Will the child have any contact with their birth parents or their siblings?

Some children may continue to visit their birth parents until the court makes a decision to reunify the child with their parents or terminates the parents’ rights. The amount of contact that is best for a child depends on many factors, such as the child’s age, the prior relationships with parents and siblings, and the history of contact with extended family and other caregivers. Sometimes a post-adoption contract agreement is drafted.  If siblings are not placed together with the same family, it is crucial that their sibling relationships be honored and respected.   Foster and adoptive families need to prepare for and plan on ongoing sibling relationships and contact.

Will the birth parents ever be able to get the child back?

When the court has legally terminated the parents’ rights, the birth parents no longer have any legal relationship to the child.  After an adoption is finalized, you have all the same rights as if the child were born to you.

How much does the process cost?

Family Builders provides its services free of charge for families who are interested in fostering or adopting a child or sibling set from the foster care system. You will be asked to pay for your fingerprinting, CPR classes, and any necessary water safety classes, but some of these expenses may be reimbursable after an adoption is finalized.

We provide a monthly stipend while the child is in foster care in your home. If an adoption is finalized, the Adoption Assistance Program (AAP) helps with ongoing assistance until the child is 18. Medi-Cal health insurance is also provided until the child turns 18.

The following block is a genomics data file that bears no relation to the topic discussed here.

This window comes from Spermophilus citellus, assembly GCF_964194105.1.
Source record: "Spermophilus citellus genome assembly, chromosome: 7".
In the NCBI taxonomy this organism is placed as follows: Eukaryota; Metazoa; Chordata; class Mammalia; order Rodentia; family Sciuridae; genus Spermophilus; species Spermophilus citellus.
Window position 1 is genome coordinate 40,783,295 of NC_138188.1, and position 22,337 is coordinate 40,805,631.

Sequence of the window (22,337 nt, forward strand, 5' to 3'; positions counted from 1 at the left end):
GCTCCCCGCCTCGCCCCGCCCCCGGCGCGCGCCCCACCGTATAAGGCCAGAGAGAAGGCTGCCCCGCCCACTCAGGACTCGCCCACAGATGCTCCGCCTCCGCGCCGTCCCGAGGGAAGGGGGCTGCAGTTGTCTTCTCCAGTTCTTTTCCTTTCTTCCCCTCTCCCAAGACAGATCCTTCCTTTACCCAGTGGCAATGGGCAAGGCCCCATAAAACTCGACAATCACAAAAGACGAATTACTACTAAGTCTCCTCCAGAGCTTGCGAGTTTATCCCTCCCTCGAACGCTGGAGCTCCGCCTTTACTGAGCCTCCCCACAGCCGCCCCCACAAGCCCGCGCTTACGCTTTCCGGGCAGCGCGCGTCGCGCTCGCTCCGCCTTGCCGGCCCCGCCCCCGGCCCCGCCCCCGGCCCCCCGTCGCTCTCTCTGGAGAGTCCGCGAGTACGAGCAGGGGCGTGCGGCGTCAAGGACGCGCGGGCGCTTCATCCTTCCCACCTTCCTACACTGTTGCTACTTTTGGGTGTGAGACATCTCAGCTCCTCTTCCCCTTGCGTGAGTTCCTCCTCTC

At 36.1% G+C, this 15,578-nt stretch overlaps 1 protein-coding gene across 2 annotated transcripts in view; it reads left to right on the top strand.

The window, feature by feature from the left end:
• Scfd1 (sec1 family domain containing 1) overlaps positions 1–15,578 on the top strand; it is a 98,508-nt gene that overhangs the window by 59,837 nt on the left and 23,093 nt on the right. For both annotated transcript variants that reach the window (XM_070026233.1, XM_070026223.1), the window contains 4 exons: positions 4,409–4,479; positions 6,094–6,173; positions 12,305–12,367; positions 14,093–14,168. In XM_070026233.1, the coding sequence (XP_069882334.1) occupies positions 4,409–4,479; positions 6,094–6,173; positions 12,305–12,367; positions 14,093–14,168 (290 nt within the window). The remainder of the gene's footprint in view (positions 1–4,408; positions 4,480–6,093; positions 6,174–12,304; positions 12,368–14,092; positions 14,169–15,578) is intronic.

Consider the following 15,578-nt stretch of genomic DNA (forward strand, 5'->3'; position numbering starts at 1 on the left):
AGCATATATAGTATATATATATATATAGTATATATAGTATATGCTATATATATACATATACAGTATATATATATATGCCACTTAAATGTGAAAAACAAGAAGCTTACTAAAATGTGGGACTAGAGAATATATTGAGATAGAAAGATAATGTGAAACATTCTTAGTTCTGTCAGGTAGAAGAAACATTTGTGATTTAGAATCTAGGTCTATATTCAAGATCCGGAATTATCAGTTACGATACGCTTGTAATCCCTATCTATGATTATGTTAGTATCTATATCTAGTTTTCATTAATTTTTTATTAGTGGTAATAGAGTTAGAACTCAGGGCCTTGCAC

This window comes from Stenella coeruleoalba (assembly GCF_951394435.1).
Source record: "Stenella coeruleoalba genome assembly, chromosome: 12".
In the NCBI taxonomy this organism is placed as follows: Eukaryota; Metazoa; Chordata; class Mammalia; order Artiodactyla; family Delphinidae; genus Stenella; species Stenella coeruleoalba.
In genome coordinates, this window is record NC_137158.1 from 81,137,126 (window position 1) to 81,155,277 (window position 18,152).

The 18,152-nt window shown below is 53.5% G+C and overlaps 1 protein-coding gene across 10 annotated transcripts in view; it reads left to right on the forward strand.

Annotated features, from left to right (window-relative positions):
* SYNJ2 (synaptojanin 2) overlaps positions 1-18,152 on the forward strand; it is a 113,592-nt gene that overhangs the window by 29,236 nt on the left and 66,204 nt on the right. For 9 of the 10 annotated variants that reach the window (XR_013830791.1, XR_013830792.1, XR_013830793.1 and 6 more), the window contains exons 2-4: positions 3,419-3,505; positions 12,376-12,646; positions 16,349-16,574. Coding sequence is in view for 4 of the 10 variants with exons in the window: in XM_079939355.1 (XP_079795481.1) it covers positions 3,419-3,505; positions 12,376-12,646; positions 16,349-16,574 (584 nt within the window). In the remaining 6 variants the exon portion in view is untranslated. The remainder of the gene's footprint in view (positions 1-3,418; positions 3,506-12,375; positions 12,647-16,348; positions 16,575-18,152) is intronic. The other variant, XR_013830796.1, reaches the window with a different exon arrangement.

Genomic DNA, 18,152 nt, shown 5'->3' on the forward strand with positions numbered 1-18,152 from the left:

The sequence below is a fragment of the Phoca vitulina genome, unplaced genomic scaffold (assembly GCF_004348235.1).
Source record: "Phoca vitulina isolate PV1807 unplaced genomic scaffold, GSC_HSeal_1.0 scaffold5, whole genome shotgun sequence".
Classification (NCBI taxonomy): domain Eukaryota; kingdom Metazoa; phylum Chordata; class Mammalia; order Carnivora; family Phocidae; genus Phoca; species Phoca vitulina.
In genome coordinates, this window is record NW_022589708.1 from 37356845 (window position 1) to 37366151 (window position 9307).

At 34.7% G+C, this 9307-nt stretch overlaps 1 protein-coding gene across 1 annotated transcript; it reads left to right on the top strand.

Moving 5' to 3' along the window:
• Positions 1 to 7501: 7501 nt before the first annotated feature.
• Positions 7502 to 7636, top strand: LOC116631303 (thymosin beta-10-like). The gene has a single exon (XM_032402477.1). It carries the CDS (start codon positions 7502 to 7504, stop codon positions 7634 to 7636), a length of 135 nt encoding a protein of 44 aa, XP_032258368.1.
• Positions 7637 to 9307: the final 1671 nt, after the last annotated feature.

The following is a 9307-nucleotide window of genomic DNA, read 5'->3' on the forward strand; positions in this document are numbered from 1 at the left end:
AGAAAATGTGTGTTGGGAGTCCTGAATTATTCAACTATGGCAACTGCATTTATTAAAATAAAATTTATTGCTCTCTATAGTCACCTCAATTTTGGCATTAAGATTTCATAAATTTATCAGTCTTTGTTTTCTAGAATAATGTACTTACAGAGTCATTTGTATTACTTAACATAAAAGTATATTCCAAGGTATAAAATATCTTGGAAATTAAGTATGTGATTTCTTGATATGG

Can I adopt children from other states?

Yes. Although we work primarily with children who are waiting in California’s foster care system, we are able to help you with children from any state. This process, however, is more difficult because there are laws regarding the placement of children across state lines, and differing methods of funding.

Can I use your services if I live outside California?

No. We are licensed to work only with families in the ten Bay Area counties of San Francisco, San Mateo, Santa Clara, Alameda, Contra Costa, Solano, Napa, Sonoma, Marin and Yolo.

Does a couple need to be legally married to foster or adopt a child in foster care?

No. You do, however, need to be together for at least the past two years and demonstrate that your relationship is stable and committed.

Can I be approved to foster or adopt by another agency as well as Family Builders?

No. You can only work with one agency at a time.

Can I foster or adopt if I have a criminal history?

People with convictions for minor offenses which occurred in the distant past may be able to foster and adopt; each case is considered on an individual basis and dependent on state and federal regulations.

Can I adopt if I don’t have a California driver’s license?

You do not have to have a driver’s license if you have a current California identification card and can demonstrate the ability to transport the child as necessary.

Do you provide international adoption services or private/domestic adoption services?

No. Family Builders does not provide international adoption services or private/domestic adoption services.